An Anticipative Control Approach and Interactive GUI to Enhance the Rendering of the Distal Robot Interaction with its Environment during Robotized Tele-Echography: Interactive Platform for Robotized Tele-Echography

An Anticipative Control Approach and Interactive GUI to Enhance the Rendering of the Distal Robot Interaction with its Environment during Robotized Tele-Echography: Interactive Platform for Robotized Tele-Echography

Pierre Vieyres (Laboratory Prisme, University of Orleans, Bourges, France), Juan Sandoval (Laboratory Prisme, University of Orleans, Bourges, France), Laurence Josserand (Laboratory Prisme, University of Orleans, Bourges, France), Cyril Novales (Laboratory Prisme, University of Orleans, Bourges, France), Marco Chiccoli (Laboratory Prisme, University of Orleans, Bourges, France), Nicolas Morette (Laboratory Prisme, University of Orleans, Bourges, France), Aicha Fonte (Laboratory Prisme, University of Orleans, Bourges, France), Soteris Avgousti (Telemedicine Research Laboratory, Cyprus University of Technology (CUT), Limassol, Cyprus), Sotos Voskarides (Telemedicine Research Laboratory, Cyprus University of Technology (CUT), Limassol, Cyprus) and Takis Kasparis (Telemedicine Research Laboratory,Cyprus University of Technology (CUT), Limassol, Cyprus)
DOI: 10.4018/ijmstr.2013070101
OnDemand PDF Download:
$30.00
List Price: $37.50

Abstract

Performing a robotized telemedicine act via specific networks brings forth the issue of transparency in order to enable the operator, e.g. the medical ultrasound specialist, to safely and accurately perform bilateral tele-operation tasks despite the long time delays inherent to the communication link. To counter these effects, two strategies are combined to improve, at the operator site, the rendering of the interactions between the remote robotic systems with its environment (i.e. the patient), and the control of the robot’s orientation at the operator site. The first approach is the development of a new control architecture based on an internal model providing an anticipated value of the distant environment stiffness; it is complemented with a graphic user interface (GUI) which provides the expert with the real-time relative position of the haptic probe with the robot’s end effector for better tele-operated control. These combined strategies provide the expert with an improved interactive tool for tele-diagnosis.
Article Preview

1. Introduction

Robotized tele-echography, also referred to as robotized tele-ultrasound, was developed in the mid-nineties to compensate for the insufficient number of ultrasound (US) experts and their regrouping in large health care centers, resulting in a growing number of medically isolated areas. Ultrasound imaging is a low cost, reliable, non-invasive technique used routinely in hospitals. However, it is an expert-dependent technique, meaning that the experts can only make an accurate diagnosis when they are able to combine their anatomical knowledge with their skills in orienting and positioning the probe on the patient’s body in order to analyze the ultrasound images. In Arbeille (2008), Arbeille has shown that robotized tele-echography offers radiologists a solution to perform real time diagnoses for remotely located patients with results comparable to diagnoses using standard local echography. This robotized approach is more reliable than the basic tele-ultrasound modality presented in the 90’s (Kontaxakis, 2000; Chimiak, 1996). Several research teams (Fichtinger, 2008; Masuda, 2011; Vieyres, 2006; Bassit, 2003; Najafi, 2008; Neubach, 2010; Vilchis, 2003; Ito, 2010) have been developing tele-operated robotized tele-echography systems using portable ultrasound devices via standard communication networks such as internet and satellite links (e.g. ultrasound scan, needle insertion, prostate biopsy). During the robotized tele-echography procedure, a paramedical assistant positions the probe-holder serial robot on a pre-determined anatomical location and holds it on the patient’s body as shown in Figure 1a. The ultrasound expert, using a haptic probe developed by Essomba et al. (2012) and presented in Figure 1b, achieves an open-loop control position of the remotely located robot orientations. The role of the haptic probe is two-fold: firstly, it reproduces the contact force applied by the real ultrasound probe on the patient’s skin, and secondly, it records the ultrasound expert’s gestures which will be reproduced by the remote robot’s end effector. Using the available network, the patient’s ultrasound image is the sole information sent back to the health specialist who then analyzes it in real time and provides a diagnosis.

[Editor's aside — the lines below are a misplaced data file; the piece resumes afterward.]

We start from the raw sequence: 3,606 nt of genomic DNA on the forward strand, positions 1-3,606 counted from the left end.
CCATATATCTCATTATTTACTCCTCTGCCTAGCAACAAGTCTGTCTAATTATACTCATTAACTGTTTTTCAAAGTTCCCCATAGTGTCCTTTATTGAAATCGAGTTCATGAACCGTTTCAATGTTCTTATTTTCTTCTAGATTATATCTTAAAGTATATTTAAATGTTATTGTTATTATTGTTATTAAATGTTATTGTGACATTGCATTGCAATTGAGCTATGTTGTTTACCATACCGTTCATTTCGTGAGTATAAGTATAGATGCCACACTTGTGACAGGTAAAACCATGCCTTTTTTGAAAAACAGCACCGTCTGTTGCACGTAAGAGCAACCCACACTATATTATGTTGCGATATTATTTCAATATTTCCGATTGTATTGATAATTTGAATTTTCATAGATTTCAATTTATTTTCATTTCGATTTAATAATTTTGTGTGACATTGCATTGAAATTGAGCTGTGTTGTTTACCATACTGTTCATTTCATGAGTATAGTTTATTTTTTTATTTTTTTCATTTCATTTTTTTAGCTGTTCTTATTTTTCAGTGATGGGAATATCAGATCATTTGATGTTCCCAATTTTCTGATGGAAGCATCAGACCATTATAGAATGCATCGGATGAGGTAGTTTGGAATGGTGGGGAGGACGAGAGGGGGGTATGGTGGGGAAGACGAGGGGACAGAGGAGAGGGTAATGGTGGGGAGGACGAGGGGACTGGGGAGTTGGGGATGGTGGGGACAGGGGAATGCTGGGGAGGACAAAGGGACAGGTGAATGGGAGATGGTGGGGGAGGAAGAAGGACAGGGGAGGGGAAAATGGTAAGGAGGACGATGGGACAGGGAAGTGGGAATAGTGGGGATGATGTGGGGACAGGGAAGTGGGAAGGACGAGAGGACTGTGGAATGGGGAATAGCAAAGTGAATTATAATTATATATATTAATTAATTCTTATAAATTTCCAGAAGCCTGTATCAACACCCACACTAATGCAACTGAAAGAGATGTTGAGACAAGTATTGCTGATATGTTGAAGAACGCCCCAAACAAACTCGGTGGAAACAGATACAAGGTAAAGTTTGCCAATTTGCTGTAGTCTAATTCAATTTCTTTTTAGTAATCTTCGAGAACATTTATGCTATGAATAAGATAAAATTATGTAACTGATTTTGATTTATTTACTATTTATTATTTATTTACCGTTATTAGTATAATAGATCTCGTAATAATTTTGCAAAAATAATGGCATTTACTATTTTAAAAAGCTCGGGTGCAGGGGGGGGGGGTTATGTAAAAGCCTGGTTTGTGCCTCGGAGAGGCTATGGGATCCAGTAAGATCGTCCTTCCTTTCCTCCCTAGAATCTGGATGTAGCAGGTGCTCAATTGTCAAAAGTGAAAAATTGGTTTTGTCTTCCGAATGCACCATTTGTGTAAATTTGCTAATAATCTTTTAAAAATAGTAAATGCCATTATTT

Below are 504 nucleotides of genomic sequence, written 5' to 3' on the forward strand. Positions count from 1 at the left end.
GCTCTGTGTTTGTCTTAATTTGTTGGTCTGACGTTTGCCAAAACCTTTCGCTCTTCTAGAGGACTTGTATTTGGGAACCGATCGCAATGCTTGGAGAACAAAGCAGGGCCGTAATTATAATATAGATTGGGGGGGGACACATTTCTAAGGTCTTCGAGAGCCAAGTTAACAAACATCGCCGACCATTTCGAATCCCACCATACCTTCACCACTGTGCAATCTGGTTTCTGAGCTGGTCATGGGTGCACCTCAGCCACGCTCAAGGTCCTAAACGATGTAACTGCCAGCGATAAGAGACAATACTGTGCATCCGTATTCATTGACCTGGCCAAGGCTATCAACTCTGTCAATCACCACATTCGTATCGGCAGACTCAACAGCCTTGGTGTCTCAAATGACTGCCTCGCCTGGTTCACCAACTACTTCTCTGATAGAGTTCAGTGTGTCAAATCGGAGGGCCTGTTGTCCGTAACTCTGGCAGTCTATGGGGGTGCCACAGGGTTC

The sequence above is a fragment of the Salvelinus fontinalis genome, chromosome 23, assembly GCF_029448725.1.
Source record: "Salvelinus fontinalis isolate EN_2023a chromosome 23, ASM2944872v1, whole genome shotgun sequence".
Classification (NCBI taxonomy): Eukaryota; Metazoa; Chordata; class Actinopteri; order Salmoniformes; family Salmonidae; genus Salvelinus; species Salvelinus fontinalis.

Figure 1.

(a) The lightweight (< 3 kg) Prosit robot is positioned on the patient by the paramedic assistant; (b) The dedicated haptic probe is held by the health professional for the orientation of the remote ultrasound probe holder robot and the rendering of the distal force

Complete Article List

Search this Journal:
Reset
Open Access Articles: Forthcoming
Volume 5: 4 Issues (2017): 2 Released, 2 Forthcoming
Volume 4: 4 Issues (2016)
Volume 3: 4 Issues (2015)
Volume 2: 4 Issues (2014)
Volume 1: 4 Issues (2013)
View Complete Journal Contents Listing